By Anees Teladia
Election day in South Africa is always a passionate affair – and rightly so, considering our troubled past and our desperate need for progress as a country. There are many political parties contesting elections in our vibrant democracy and accordingly, political division is commonplace – never mind our economic, racial and social division. Despite this, however, we have been blessed with a country that is largely safe from political violence since the inception of South Africa’s new democracy. Imizamo Yethu, an informal settlement in Hout Bay, was the perfect example of our flourishing democracy in action.
The VOC News team was out and monitoring the streets of Cape Town yesterday, reporting on the events taking place at polling stations all over the city. Out of all 17 stations visited by the news team, one stood out as a symbol of peace, democracy and political tolerance which can serve to inspire democracies the world over – and that was the polling station at Imizamo Yethu.
Parties such as the Black First Land First, Economic Freedom Fighters (EFF), Democratic Alliance, African Christian Democratic Party and the African National Congress (ANC), all had their own distinguished areas as a temporary “base” in the road of the station, just outside the Independent Electoral Commission (IEC) boundary.
The ANC and EFF were the more dominant parties in the area and filled the road with passionate songs, dances and marches in a show of support for their respective parties.
The ANC grouping led a march from the top of the Imizamo Yethu settlement and were joined by marchers of all ages.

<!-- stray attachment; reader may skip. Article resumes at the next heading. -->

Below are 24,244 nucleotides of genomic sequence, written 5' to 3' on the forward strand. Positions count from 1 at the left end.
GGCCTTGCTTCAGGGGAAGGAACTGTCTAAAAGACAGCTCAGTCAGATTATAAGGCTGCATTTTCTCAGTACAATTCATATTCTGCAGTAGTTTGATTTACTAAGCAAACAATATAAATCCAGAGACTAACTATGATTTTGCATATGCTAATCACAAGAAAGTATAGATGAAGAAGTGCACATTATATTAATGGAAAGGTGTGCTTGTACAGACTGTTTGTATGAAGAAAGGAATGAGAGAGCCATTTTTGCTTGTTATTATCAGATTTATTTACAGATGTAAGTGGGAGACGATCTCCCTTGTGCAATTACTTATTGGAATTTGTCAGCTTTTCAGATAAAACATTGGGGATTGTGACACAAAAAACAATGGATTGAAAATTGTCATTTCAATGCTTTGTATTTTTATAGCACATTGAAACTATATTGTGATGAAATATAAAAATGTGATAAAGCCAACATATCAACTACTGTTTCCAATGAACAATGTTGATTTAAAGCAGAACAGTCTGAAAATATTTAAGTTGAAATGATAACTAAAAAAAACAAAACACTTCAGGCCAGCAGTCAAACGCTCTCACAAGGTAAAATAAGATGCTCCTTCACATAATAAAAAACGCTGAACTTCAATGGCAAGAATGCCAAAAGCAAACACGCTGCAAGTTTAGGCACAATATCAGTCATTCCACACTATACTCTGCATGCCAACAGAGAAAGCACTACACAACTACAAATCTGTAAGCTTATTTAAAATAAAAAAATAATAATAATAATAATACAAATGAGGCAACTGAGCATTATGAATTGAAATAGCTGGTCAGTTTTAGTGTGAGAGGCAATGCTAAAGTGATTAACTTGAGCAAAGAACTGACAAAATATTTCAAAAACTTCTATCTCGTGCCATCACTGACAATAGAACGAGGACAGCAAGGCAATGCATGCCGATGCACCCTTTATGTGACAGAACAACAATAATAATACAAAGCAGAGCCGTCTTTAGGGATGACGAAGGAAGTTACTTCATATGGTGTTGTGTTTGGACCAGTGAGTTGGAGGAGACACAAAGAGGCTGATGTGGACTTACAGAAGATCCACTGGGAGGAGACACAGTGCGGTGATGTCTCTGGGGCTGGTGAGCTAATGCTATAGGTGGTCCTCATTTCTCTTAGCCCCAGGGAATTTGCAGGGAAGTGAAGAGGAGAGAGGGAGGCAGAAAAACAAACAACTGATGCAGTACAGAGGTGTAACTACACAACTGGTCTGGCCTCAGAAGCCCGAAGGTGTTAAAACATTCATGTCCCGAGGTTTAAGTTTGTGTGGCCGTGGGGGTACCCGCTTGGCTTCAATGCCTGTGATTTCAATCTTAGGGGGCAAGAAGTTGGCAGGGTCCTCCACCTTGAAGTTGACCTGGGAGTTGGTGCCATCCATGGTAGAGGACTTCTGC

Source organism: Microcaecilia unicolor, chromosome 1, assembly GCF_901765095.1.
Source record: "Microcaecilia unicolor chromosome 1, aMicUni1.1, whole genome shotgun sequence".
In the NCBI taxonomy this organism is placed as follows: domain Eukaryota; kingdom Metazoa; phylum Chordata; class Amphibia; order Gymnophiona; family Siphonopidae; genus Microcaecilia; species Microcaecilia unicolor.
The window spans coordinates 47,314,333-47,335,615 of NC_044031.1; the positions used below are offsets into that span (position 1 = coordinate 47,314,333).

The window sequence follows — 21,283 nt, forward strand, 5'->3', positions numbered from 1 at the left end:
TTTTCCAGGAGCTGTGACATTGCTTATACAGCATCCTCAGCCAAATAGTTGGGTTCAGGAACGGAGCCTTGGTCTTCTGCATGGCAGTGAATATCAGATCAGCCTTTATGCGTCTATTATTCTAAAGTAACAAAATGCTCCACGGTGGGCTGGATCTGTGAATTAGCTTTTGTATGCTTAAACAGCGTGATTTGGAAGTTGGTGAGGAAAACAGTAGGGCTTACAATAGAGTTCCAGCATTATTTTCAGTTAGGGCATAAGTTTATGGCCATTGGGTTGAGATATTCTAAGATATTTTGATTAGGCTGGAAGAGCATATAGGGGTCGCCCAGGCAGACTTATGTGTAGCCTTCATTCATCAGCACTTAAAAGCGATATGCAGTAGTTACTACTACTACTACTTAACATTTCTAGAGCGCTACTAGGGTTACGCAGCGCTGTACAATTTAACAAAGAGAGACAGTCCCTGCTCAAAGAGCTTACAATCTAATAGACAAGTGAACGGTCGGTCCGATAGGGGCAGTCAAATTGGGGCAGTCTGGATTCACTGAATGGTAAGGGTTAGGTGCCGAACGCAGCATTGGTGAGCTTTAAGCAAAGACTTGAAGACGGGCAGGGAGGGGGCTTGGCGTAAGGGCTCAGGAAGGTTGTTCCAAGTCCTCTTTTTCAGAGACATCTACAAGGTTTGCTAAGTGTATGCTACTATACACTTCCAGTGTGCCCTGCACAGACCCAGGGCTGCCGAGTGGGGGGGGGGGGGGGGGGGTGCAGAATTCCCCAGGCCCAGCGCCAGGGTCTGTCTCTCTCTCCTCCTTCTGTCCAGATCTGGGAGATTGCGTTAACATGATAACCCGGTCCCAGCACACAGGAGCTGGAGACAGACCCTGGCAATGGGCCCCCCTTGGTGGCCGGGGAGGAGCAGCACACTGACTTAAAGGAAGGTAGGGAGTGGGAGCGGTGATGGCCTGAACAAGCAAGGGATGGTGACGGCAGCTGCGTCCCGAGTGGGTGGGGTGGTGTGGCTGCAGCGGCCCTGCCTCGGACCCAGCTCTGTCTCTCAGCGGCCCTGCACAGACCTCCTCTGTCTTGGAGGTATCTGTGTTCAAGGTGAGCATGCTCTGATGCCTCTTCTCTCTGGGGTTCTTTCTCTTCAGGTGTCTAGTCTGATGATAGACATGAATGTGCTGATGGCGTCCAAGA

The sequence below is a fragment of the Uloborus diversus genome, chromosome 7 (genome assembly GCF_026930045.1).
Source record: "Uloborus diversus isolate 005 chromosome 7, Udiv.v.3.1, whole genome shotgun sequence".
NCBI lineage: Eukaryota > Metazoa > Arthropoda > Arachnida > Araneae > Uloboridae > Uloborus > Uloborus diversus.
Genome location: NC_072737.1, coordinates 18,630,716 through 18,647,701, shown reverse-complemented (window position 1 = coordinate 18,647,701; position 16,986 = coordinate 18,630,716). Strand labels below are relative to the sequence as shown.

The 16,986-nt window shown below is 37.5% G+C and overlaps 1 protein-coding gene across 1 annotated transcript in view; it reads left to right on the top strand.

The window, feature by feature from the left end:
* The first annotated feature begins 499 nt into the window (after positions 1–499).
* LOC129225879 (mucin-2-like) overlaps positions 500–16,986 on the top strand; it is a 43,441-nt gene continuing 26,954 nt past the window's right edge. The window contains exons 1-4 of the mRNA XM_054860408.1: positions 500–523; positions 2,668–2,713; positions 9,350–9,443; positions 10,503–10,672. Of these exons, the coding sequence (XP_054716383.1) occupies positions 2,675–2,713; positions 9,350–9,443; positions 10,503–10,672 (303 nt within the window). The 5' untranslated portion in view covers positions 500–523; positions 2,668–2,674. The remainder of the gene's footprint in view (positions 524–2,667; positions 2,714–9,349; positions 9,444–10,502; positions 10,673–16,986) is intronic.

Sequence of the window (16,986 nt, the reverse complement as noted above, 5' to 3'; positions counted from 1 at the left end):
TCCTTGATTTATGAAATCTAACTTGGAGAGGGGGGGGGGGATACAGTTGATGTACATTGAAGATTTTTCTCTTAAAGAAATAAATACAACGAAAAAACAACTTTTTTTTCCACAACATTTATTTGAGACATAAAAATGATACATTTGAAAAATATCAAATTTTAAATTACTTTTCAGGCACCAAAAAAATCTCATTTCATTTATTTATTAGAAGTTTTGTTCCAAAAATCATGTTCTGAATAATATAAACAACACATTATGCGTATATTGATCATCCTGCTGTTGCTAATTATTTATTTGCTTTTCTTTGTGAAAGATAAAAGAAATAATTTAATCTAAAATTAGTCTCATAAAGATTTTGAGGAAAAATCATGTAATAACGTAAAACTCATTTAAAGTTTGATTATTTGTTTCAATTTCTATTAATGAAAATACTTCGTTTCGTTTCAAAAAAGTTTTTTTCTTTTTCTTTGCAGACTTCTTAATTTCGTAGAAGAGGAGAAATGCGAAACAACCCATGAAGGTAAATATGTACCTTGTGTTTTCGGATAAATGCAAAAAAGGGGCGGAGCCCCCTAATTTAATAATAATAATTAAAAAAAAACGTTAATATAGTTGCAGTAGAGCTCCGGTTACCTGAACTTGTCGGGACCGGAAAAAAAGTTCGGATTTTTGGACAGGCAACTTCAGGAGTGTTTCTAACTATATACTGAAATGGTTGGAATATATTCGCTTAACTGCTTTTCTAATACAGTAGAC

Their passion and vigour encouraged more people to join them as they made their way down to the polling station road.
Once in the station road, however, a potentially dangerous situation arose.
The local EFF branch had decided to rally its members in a similar fashion to the ANC. The two parties were on a collision course as the EFF made its way upward.
It was then, that something truly shocking occurred.
Despite the literal “collision” of political parties and the non-literal “clash” of political ideology, there was not one incident of aggression and violence. The two parties simply passed right through one another in an exemplary display of democratic spirit.
Imizamo Yethu is an area plagued by poor service delivery and socio-economic inequality and is often a source of study in social science academia. It is therefore inspiring and truly refreshing that an area of clear poverty and inequality displays more political tolerance and understanding than many other more affluent democracies globally.
The scenes at Imizamo Yethu saw many commenting on the spirit of patriotism and optimism, saying that what they witnessed reminded them of South Africa’s first truly democratic elections in 1994.
As a whole, the voting process was relatively calm throughout South Africa, with only a few apparent instances of misconduct by some parties.
Photo and video credits: Anees Teladia